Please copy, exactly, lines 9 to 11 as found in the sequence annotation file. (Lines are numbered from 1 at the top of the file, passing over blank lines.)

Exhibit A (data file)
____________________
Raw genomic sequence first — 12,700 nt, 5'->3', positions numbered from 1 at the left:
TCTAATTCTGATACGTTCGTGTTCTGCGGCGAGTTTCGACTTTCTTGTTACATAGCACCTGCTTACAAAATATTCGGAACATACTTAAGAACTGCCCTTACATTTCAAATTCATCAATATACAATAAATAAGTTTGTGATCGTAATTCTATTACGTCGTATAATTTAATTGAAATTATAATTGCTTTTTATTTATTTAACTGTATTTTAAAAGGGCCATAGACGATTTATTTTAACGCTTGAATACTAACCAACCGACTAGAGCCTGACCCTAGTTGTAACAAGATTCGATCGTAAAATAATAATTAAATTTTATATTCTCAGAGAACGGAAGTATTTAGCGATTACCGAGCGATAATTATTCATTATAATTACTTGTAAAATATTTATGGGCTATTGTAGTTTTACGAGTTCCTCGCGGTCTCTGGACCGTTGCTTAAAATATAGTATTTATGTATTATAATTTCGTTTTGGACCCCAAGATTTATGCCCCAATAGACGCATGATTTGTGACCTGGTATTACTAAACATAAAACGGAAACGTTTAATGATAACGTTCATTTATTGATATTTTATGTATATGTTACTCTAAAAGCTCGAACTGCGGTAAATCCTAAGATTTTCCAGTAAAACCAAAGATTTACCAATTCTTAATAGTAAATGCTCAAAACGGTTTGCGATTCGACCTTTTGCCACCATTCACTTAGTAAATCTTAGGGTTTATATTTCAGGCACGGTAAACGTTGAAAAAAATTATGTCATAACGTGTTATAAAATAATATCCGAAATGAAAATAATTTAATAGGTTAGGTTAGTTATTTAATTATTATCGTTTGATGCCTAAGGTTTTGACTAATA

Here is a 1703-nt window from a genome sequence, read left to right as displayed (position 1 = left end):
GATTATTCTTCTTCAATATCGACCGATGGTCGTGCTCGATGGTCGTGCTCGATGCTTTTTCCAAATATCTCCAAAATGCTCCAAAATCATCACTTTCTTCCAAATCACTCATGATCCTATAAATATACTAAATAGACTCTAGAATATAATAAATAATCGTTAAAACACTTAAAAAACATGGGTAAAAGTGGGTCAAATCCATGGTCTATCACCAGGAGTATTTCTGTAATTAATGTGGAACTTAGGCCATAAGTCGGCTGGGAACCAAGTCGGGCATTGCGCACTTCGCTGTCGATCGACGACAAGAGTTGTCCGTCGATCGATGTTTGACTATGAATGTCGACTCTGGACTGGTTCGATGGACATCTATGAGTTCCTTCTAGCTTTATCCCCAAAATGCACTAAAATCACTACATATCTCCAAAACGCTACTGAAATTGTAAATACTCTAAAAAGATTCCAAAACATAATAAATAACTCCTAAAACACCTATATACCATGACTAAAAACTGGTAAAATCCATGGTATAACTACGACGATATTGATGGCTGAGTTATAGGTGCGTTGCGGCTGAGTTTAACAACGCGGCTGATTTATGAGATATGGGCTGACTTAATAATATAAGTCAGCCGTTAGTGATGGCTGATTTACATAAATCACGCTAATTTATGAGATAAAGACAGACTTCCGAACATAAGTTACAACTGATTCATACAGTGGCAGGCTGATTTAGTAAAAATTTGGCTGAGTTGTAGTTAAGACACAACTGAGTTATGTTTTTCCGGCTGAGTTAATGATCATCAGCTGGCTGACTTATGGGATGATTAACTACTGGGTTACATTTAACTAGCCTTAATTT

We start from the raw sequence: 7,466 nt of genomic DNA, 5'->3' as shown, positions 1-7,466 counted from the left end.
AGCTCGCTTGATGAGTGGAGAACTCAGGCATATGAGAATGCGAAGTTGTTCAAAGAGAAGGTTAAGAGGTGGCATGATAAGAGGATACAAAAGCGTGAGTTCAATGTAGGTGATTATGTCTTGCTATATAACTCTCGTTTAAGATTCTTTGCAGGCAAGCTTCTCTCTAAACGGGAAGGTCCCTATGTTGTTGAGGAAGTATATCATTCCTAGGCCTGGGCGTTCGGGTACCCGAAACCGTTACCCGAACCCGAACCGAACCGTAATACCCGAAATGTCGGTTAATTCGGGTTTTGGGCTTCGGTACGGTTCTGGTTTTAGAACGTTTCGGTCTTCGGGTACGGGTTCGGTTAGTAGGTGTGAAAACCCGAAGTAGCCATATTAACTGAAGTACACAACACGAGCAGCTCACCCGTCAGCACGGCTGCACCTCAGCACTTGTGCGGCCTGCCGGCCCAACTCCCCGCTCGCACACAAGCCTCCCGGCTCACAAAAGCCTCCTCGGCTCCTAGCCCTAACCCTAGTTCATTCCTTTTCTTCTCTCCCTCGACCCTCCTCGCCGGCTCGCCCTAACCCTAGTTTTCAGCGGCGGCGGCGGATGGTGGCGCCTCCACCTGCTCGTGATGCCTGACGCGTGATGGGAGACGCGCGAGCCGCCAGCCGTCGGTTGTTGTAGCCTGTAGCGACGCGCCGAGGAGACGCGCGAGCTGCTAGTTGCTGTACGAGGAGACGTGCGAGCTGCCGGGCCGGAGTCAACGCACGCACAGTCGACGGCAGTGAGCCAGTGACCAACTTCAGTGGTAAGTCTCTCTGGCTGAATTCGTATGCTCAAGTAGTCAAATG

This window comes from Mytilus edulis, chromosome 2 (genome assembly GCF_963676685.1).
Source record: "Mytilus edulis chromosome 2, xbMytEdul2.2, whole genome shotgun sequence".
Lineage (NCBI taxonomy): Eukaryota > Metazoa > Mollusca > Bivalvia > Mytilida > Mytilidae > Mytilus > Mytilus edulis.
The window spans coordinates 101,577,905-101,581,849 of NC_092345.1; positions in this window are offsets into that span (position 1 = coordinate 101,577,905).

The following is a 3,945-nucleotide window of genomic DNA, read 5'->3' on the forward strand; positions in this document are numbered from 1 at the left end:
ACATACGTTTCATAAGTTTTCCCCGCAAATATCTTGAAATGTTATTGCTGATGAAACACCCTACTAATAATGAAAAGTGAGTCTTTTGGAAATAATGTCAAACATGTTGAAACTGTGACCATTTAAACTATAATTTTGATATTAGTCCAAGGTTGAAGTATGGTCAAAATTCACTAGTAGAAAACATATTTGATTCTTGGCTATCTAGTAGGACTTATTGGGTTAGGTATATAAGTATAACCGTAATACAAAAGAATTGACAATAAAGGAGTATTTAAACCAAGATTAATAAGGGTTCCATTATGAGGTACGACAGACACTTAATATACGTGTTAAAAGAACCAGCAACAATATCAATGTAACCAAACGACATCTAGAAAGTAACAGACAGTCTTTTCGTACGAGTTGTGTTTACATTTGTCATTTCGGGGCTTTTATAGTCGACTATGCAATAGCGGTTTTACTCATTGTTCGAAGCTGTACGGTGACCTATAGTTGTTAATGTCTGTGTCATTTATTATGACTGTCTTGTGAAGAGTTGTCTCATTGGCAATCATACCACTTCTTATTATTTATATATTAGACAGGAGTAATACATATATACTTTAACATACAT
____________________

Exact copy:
Lineage (NCBI taxonomy): Eukaryota > Metazoa > Mollusca > Bivalvia > Mytilida > Mytilidae > Mytilus > Mytilus edulis.
The window spans coordinates 101,577,905-101,581,849 of NC_092345.1; positions in this window are offsets into that span (position 1 = coordinate 101,577,905).

The following is a 3,945-nucleotide window of genomic DNA, read 5'->3' on the forward strand; positions in this document are numbered from 1 at the left end: